Are you looking to renovate a Victorian House to create your perfect home? Expert advice and guidance from Garrington could help make your dream house a reality.
You will be hard-pressed to find a more popular style of home than the Victorian house. With ample space, period features and plenty of charm, this property type has become a regular fixture with the homebuyers.
Not all Victorian homes are created equal, and some need a fair bit of work to restore them to their former glory. With that in mind, this guide has everything you need to know about how to renovate a Victorian house.
Should I restore my Victorian home to its original state?
Reviving a 19th-century home involves understanding the original style amidst the Victorian era’s diverse home designs. Over time, especially during the 1960s and ’70s, many Victorian homes underwent modifications, often losing ornate elements like ceiling roses.
The restoration journey begins with examining the plasterwork – cornicing, mouldings and ceiling roses – peeling back paint layers, addressing mould and professionally recasting missing segments to resurrect the Victorian charm.
Shifting focus to the windows, specifically sash windows, often requires using specialists to repair or replace them, preserving the vintage aesthetic while enhancing insulation.
Fireplaces, once standard in Victorian rooms, might have been concealed or removed, and reinstating them, even decoratively, nudges the home closer to its 19th-century essence.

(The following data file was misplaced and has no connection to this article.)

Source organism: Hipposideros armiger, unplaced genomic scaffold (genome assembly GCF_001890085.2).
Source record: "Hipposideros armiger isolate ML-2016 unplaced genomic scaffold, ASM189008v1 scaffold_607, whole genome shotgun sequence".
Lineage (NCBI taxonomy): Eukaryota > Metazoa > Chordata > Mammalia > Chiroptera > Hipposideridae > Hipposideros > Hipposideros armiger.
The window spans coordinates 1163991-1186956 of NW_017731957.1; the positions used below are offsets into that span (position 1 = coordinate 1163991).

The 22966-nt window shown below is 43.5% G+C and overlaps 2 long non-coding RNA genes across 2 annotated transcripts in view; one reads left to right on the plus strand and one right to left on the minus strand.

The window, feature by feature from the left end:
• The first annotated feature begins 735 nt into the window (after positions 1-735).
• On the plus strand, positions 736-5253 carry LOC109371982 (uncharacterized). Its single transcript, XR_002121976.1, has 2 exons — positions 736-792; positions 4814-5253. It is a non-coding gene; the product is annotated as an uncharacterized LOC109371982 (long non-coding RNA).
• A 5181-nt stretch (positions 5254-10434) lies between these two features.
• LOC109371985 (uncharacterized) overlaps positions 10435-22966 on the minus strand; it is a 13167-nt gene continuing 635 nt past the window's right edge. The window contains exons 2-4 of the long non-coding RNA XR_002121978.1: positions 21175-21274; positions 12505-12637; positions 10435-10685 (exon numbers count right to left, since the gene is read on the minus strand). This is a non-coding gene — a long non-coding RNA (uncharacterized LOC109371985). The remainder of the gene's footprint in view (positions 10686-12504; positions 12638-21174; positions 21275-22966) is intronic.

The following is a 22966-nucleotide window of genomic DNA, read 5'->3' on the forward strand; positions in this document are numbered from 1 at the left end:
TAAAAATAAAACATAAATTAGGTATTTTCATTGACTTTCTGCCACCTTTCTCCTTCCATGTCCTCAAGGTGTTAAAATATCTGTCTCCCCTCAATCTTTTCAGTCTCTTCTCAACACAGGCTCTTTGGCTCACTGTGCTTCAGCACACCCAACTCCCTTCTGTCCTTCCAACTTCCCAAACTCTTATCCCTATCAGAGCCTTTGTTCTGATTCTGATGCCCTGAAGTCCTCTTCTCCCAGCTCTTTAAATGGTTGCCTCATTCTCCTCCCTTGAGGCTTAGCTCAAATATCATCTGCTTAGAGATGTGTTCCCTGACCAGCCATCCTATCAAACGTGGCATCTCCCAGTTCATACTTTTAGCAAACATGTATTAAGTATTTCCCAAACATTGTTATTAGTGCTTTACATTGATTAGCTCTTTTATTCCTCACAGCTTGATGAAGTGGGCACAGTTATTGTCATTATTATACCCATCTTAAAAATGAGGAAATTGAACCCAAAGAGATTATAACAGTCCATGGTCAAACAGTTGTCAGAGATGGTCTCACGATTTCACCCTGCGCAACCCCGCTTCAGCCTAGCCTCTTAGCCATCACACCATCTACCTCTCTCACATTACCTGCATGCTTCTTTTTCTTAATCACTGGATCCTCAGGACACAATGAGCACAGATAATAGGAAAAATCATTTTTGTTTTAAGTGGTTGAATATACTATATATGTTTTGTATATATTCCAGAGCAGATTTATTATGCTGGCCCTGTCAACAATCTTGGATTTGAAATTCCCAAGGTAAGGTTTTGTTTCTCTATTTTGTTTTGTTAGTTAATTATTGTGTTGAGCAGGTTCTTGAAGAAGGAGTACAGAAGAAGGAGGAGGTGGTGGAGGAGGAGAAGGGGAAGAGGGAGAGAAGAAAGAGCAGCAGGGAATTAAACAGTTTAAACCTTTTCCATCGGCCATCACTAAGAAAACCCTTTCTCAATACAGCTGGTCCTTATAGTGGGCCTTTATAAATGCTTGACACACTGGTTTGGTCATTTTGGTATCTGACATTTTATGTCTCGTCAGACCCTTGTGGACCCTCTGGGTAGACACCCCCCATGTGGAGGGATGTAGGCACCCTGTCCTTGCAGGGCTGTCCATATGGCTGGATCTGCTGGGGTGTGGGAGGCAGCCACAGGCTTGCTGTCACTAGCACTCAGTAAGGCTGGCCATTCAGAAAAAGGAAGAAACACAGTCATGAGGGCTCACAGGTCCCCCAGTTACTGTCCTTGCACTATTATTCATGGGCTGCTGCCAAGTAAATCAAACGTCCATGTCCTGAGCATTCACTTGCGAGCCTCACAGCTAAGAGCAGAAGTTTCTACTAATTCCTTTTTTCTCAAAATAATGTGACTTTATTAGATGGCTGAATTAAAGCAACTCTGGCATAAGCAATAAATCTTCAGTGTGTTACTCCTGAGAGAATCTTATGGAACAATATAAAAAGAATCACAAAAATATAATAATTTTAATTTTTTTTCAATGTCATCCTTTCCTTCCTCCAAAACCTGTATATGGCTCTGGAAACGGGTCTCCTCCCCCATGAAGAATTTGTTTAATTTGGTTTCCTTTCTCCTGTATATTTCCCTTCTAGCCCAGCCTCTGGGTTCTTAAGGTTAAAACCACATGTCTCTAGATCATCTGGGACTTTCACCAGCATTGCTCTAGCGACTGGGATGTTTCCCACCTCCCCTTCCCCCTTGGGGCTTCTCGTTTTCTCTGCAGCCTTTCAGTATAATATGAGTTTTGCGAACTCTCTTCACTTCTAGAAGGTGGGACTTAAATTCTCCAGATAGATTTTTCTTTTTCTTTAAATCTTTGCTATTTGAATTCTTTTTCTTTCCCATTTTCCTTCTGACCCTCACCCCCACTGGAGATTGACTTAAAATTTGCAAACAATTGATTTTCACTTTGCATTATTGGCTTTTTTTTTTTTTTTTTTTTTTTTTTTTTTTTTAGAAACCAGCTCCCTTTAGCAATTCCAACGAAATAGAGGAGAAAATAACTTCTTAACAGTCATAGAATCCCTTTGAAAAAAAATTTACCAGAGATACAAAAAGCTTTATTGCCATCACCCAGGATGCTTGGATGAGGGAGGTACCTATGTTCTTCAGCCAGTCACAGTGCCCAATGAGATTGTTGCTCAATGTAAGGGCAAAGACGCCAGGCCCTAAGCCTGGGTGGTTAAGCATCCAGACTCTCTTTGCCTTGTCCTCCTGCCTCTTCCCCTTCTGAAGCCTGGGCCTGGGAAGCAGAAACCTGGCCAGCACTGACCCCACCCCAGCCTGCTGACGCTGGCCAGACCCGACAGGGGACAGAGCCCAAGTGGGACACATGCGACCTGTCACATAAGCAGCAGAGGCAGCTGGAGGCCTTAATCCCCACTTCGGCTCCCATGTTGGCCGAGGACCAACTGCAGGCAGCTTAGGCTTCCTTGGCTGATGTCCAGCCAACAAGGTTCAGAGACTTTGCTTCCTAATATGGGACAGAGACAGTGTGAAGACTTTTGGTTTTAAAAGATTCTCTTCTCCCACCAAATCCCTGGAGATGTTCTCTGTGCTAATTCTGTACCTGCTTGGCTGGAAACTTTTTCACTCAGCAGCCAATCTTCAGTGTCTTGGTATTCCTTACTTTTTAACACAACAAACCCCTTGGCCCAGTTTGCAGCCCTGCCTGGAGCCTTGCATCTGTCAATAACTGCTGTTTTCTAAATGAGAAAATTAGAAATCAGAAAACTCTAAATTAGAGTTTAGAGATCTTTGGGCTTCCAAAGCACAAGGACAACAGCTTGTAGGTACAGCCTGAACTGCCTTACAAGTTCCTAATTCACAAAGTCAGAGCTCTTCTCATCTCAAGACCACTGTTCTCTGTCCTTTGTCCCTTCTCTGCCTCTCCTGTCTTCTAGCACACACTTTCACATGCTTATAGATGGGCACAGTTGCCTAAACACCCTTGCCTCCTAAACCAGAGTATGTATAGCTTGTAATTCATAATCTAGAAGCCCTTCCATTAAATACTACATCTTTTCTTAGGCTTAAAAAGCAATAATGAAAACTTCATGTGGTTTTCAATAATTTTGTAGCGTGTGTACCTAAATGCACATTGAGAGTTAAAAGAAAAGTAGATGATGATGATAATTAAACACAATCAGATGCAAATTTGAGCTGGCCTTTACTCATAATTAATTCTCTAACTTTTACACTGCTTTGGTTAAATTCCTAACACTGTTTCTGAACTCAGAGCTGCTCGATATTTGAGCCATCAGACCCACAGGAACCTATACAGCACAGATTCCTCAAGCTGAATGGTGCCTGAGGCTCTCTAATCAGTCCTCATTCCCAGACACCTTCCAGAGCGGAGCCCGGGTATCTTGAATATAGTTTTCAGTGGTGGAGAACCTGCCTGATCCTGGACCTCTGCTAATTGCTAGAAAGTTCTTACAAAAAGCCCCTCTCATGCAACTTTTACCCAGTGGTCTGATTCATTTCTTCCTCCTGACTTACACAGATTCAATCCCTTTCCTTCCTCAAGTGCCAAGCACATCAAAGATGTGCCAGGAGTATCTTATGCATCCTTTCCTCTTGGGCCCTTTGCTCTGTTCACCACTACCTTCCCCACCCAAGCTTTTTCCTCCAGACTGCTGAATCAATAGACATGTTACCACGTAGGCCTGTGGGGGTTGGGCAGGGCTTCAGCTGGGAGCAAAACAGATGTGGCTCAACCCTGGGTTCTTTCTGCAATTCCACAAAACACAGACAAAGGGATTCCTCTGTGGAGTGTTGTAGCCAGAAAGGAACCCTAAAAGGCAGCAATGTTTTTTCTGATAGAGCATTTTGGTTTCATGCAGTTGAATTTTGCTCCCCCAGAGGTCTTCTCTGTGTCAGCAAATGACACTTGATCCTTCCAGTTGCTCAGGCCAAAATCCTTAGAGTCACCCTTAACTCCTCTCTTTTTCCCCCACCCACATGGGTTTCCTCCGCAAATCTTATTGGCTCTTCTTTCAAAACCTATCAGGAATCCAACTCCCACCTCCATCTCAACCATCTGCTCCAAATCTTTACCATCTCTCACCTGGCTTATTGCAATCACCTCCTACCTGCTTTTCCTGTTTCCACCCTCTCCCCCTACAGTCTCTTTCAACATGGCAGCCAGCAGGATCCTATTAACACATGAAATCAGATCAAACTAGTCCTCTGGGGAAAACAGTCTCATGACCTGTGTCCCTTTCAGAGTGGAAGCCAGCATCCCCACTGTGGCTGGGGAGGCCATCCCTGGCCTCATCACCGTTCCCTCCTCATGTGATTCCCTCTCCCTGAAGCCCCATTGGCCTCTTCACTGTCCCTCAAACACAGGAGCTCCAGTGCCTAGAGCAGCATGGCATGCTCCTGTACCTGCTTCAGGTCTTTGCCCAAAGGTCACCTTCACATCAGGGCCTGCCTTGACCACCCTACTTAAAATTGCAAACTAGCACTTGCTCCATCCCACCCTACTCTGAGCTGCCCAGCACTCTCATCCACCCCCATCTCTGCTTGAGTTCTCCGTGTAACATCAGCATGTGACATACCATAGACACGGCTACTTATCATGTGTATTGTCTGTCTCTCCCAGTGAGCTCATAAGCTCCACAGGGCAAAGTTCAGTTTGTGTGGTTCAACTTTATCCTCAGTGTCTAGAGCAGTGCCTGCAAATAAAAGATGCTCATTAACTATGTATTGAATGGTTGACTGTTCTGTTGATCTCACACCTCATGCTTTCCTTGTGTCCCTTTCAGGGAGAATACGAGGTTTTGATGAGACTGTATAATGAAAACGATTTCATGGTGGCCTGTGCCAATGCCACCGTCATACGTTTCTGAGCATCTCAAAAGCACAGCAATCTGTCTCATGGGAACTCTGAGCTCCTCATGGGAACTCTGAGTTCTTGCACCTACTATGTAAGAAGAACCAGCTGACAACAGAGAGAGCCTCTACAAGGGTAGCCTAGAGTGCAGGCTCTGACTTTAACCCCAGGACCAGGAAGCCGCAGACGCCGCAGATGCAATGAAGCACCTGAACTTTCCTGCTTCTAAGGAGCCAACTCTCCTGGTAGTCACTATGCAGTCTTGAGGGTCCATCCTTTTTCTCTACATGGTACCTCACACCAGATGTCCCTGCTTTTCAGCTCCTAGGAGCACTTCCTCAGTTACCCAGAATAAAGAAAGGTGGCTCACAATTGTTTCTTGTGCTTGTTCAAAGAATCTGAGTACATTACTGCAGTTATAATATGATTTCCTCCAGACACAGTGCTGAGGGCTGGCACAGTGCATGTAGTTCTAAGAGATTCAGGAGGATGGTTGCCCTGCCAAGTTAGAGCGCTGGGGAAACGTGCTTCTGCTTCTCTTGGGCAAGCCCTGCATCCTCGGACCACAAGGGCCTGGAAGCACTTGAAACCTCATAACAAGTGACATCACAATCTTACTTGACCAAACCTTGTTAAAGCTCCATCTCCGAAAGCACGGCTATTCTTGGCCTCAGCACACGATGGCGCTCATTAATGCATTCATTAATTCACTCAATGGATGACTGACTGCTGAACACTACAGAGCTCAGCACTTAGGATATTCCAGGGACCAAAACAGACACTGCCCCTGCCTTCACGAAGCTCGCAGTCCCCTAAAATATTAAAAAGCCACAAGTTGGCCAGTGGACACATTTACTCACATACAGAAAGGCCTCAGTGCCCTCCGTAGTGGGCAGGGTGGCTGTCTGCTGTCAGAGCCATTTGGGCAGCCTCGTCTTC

Uncovering original flooring beneath carpets and repairing wooden floorboards can rejuvenate the authentic aura, with modern preferences leaning towards lighter wood shades.
In kitchens and bathrooms, integrating elements like a Belfast sink or a freestanding roll top bath can blend 19th-century vibes with contemporary conveniences.
Adding period-appropriate details like dado and picture rails, curvaceous skirting boards, and period wallpaper further encapsulates the bygone elegance, making each space a blend of Victorian grandeur and modern-day functionality that breathes life back into the home’s illustrious past.
What about a total renovation project?
Renovating a Victorian house varies based on its type, such as detached, semi-detached or terraced. Yet, there are common issues between the different types.
Electrics is one of them, and continually evolving safety codes require a professional electrician’s assessment to ensure compliance. Modern technology has significantly outpaced older electric capacities, and previous DIY electrical attempts by past occupants could pose risks.
There’s also dampness to consider. Built before damp-proof courses, Victorian homes are prone to damp issues. Factors like unattended chimneys, blocked air bricks and clogged gutters contribute to dampness.
Before starting any work, a damp survey is probably necessary to see if issues arise. Expert guidance and reputable plastering with suitable materials may be required to prevent escalating problems.
Insulation is another factor: Although not inherently energy-efficient, some Victorian homes have achieved remarkable energy standards with proper insulation upgrades. While achieving an A-rating might be ambitious, draught-proofing windows and doors, while enhancing insulation, are pragmatic steps towards comfort and energy bill reduction.
Expanding living space is a popular renovation choice in many Victorian terraces. It’s achievable through rear or side extensions, loft conversions or potentially utilising the cellar.
Consulting with an interior designer can provide valuable insights into renovation practicalities and extension possibilities, transcending mere decor arrangement to renovation and restoration guidance to maximise the home’s potential.